Lesson Plan: A Student’s First Lessons

The first lesson for a student can be quite daunting, and so the following lesson plan has been created to make things easier for both the teacher, and the new student.

It’s important to note that this lesson plan doesn’t mean that everything here has to be covered in the first lesson; it simply gives some advice for ongoing progress to be made in a structured manner.

Introductions

It’s a good idea to introduce the student to the background of Meyer and the German longsword tradition.  By explaining the the historical context of Meyer both as a continuation of a martial art, and as the beginning of a clear martial sport it will be easier to explain why certain features of Meyer’s system exist (for example the prevalence of cuts over thrusts, the oddities of the weapons such as dusack as a continuation of messer methods, and so on).

Now is also a good idea to establish if the student has any previous martial arts or dance experience, both of which can be helpful.


The Sword

With introductions over it’s time to begin playing with swords!  Give the student a feder, making sure to explain how it differs from a “real” sword and why we use it (referring back to the context of Meyer).

  • Explain the basic parts of the sword:
    • long edge
    • short edge
    • weak
    • strong
    • crossguard
    • pommel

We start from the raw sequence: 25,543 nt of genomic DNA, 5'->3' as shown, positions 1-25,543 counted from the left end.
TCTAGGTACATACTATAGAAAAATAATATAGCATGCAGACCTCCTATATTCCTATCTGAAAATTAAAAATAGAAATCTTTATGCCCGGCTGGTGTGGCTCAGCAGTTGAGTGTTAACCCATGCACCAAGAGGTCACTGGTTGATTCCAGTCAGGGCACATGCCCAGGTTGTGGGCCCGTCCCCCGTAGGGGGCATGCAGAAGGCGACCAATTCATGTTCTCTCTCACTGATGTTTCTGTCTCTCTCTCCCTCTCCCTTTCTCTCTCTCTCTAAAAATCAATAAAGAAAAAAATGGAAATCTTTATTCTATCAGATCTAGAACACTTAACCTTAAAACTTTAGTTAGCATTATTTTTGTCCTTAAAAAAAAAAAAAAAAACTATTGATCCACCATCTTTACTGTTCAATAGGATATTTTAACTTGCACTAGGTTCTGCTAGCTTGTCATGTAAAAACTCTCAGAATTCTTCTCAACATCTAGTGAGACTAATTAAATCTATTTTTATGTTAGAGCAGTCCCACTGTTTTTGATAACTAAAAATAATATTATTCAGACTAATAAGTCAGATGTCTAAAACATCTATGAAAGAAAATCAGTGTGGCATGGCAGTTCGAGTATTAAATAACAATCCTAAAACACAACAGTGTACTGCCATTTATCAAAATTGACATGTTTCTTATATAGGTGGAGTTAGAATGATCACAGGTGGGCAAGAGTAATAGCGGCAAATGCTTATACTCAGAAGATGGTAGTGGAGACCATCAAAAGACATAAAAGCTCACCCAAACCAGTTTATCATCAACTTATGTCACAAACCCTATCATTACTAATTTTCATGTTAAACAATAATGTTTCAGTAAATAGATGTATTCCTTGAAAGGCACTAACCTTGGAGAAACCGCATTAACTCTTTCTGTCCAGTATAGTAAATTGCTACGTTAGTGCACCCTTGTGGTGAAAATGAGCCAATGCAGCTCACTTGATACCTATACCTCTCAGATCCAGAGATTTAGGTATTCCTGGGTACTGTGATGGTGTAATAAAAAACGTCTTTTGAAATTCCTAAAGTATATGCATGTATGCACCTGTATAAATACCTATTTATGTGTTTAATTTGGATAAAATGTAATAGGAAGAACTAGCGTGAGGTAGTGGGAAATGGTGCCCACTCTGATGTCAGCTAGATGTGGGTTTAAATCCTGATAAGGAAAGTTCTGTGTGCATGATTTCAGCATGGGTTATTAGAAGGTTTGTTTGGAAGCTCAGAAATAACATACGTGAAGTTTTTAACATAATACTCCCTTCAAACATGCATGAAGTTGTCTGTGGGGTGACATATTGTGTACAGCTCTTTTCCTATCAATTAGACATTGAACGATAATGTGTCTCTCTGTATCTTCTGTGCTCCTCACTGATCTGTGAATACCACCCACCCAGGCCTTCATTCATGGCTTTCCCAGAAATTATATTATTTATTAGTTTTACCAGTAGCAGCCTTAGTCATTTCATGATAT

• haft
  • Describe the various ways the sword can be used offensively:
    • hewing
    • slicing
    • thrusting
    • pommel striking
    • grappling
    • half-swording
  • Allow the student to feel the weight of the weapon and to swing it around a little.

Body Position and Stance

Now that we know what a sword is all about, we can have them put the weapon aside so that we can find out how we stand.

  • Show the student the basic Meyer longsword stance
  • Key points:
    • The head is held upright, not gazing down nor upturned.
    • Hips and shoulders are aligned and toward the target, not held at an angle.
    • The back and hips are one unit; the spine is not excessively arched nor hunched, and the core is tight.
    • Hips are tucked under so as not to introduce spinal instability.
    • Front leg points directly toward the opponent, knee bent so that the lower leg is roughly perpendicular to the ground, you should just be able to see the toes of the front foot if you glance down.
    • Rear leg extends back and to the side slightly.  Also bent somewhat to allow for movement.
    • The foot faces out to the right at an angle which can between 45 degrees and perpendicular to the front foot.
    • The front and rear feet are best placed on opposite sides of an imaginary centre line in order to stay well balanced.

We should stress the importance of proper stance, particularly hip alignment.  This can be demonstrated by holding a sword and turning the hips offline, effectively “shortening” the sword, as compared to turning the hips & shoulders somewhat forward, thus giving better reach.  It’s also worth noting that balance and movement are easier from this position.


Footwork

Footwork is a key to any fighting system and Meyer is no different.  At this point we really only need to teach the student very simple footwork, in fact for now we’ll just focus on the passing step.

  • Demonstrate the different types of footwork in the system
    • Stepping/Passing Step
    • Gathering Step
    • Triangle/Double Triangle
  • Explain that we are only going to do the passing step for the initial cuts etc.